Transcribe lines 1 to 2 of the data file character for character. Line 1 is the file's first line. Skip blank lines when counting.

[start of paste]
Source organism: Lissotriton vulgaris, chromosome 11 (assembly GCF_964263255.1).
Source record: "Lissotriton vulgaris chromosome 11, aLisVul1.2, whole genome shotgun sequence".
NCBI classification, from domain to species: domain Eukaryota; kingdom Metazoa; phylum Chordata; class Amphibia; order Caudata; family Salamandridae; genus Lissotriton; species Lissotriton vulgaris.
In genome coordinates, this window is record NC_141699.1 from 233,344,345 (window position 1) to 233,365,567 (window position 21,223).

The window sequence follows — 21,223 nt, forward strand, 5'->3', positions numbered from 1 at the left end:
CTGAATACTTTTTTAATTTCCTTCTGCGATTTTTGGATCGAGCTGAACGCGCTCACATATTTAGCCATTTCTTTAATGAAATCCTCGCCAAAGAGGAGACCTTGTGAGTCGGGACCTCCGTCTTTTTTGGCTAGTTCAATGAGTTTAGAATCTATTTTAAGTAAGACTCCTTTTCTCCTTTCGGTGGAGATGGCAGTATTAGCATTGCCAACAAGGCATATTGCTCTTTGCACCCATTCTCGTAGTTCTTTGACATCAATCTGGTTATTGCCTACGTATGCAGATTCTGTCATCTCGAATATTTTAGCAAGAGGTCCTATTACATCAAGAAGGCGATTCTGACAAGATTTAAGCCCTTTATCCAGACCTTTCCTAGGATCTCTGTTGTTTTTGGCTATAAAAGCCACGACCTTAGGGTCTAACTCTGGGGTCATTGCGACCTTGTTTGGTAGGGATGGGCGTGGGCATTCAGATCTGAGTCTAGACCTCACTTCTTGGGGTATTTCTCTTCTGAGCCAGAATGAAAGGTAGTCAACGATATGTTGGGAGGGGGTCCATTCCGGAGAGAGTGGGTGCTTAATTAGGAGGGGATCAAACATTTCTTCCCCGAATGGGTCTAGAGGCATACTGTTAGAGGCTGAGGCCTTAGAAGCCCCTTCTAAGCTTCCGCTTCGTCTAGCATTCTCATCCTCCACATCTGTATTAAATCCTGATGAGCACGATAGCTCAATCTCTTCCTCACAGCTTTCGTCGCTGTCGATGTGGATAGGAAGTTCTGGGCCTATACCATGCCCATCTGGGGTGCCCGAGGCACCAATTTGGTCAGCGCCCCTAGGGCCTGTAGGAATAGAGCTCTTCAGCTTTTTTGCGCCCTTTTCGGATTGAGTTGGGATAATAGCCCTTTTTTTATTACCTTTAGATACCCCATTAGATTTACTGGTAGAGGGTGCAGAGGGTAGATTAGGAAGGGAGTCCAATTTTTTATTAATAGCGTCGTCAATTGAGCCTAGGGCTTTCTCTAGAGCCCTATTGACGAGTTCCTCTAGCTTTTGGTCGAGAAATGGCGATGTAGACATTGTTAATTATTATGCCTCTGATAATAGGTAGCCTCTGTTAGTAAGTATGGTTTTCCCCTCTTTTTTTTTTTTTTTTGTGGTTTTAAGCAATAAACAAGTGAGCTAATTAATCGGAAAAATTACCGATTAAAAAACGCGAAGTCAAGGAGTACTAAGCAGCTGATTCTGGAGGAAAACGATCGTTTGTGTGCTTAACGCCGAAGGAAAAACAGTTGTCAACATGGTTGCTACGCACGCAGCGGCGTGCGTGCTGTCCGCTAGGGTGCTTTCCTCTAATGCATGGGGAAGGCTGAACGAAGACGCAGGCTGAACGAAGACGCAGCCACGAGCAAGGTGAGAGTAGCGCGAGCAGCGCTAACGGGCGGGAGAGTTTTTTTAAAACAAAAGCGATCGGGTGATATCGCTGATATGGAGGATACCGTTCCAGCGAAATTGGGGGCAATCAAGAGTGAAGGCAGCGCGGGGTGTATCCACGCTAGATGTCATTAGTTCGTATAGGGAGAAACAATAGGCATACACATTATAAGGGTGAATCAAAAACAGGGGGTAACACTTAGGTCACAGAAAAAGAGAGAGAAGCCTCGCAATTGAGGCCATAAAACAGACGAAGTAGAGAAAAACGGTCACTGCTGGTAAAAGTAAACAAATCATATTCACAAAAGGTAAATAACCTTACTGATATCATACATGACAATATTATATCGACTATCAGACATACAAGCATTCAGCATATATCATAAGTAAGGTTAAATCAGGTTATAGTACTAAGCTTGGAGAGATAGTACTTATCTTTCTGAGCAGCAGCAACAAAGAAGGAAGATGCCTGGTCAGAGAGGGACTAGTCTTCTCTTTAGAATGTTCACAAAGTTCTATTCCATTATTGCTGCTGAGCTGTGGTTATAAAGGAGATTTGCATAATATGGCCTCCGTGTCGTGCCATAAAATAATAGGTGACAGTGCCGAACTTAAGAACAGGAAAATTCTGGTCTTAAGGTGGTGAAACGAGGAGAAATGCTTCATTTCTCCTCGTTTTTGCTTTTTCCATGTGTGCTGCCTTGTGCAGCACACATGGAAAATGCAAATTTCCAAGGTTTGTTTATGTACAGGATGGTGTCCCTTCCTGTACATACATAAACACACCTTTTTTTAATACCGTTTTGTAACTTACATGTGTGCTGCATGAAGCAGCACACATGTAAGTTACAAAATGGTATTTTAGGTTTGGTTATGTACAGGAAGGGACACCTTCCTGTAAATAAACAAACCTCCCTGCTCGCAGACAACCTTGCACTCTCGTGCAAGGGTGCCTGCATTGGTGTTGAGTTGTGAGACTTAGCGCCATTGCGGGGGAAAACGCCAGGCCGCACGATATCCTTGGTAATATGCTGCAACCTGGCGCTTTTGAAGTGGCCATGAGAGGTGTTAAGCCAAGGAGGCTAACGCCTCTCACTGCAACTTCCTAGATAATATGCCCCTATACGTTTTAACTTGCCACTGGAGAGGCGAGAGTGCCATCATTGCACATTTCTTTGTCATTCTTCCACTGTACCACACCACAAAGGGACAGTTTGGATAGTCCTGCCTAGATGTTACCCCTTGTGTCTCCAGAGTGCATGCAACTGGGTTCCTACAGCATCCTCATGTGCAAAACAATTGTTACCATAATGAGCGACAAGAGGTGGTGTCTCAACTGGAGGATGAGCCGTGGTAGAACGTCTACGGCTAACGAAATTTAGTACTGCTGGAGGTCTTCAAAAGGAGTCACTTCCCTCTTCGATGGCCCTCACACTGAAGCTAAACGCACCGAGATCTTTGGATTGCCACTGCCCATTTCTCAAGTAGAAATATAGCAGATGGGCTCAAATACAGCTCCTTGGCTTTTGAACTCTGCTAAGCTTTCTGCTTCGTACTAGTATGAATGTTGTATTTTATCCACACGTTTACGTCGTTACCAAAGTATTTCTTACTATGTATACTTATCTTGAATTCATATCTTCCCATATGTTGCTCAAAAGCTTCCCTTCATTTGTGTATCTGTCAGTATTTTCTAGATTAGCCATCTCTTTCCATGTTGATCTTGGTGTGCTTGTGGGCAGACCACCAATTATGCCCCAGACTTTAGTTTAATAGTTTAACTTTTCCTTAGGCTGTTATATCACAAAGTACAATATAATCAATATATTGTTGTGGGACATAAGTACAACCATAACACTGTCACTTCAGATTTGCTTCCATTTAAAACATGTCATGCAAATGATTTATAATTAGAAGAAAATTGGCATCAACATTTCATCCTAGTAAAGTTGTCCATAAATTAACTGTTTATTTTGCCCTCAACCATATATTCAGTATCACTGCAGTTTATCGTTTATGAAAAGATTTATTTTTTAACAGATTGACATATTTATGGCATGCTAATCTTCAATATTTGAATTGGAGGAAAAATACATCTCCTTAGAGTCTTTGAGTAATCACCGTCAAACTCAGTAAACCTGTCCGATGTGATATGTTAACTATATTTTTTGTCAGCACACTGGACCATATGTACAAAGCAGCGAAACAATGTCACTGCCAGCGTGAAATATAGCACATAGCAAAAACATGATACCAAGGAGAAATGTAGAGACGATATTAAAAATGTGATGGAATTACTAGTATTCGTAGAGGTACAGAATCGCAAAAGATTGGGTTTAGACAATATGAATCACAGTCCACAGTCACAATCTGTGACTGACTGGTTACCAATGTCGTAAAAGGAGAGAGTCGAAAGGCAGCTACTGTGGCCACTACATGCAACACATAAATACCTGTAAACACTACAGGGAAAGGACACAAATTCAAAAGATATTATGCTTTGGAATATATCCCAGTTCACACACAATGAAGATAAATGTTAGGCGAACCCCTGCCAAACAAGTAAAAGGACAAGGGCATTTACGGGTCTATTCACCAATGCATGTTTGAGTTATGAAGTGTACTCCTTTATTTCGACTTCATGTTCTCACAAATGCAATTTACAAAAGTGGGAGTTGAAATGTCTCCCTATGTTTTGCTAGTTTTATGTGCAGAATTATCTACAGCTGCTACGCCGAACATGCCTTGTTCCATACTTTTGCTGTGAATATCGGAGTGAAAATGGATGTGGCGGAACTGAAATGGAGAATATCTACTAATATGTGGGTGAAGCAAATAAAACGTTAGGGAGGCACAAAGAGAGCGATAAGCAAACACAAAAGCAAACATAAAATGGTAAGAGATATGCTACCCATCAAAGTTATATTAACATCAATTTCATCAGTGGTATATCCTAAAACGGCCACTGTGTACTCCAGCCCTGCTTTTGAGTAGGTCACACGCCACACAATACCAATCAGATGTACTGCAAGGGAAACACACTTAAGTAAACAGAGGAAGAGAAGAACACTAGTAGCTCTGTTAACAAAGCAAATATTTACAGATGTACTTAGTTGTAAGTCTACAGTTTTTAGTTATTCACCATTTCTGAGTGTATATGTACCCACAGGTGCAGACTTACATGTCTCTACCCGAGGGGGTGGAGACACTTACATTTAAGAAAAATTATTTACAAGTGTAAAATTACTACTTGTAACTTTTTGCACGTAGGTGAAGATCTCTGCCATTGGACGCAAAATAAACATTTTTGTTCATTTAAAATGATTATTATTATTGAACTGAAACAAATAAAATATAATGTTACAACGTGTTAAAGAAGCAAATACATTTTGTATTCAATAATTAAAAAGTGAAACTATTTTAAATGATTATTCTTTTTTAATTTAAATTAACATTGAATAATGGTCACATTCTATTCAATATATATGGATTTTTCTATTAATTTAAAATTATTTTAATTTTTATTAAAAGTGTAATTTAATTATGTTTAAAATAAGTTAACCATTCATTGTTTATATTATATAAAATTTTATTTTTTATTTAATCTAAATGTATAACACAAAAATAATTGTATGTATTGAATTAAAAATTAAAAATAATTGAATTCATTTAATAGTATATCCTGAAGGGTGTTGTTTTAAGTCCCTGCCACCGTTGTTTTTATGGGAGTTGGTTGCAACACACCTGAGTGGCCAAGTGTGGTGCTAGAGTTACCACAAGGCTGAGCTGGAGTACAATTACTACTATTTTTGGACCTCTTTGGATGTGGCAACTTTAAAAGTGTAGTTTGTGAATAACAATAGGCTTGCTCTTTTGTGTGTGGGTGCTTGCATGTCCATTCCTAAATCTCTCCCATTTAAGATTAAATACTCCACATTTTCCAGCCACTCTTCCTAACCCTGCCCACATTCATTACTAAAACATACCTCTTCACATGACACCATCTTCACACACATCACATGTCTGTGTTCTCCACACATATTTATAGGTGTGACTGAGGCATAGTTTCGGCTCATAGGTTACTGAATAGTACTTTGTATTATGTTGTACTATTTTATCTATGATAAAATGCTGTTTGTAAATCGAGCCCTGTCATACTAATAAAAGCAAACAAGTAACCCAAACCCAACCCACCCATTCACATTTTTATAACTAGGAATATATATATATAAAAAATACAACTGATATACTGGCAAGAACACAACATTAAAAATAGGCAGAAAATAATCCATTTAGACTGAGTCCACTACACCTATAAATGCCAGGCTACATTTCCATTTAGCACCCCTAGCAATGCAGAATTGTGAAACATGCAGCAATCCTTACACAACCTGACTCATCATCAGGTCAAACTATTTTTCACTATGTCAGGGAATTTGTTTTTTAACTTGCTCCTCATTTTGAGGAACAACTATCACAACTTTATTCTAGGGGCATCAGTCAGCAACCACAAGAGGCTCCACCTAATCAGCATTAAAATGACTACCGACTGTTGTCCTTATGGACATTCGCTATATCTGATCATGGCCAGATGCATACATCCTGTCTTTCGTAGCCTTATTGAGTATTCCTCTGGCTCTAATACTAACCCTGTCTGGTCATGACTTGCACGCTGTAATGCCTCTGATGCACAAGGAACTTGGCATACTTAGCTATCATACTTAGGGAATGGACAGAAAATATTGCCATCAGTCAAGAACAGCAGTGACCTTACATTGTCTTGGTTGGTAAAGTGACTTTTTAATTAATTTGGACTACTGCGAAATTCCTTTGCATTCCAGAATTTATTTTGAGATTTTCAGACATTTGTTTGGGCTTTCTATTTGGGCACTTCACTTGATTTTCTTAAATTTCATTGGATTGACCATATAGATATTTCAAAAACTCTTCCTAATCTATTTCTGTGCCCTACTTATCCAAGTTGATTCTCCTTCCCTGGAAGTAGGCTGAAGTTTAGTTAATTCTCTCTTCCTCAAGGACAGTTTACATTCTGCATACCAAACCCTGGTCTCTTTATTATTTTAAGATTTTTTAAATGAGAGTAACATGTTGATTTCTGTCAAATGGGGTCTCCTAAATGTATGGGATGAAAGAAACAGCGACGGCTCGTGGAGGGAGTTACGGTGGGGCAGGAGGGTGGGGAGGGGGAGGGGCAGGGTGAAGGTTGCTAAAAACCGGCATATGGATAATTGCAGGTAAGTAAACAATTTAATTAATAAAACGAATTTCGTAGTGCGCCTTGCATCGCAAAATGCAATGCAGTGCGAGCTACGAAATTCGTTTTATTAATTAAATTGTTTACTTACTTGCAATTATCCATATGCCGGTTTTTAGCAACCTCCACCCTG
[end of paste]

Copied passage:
Source organism: Lissotriton vulgaris, chromosome 11 (assembly GCF_964263255.1).
Source record: "Lissotriton vulgaris chromosome 11, aLisVul1.2, whole genome shotgun sequence".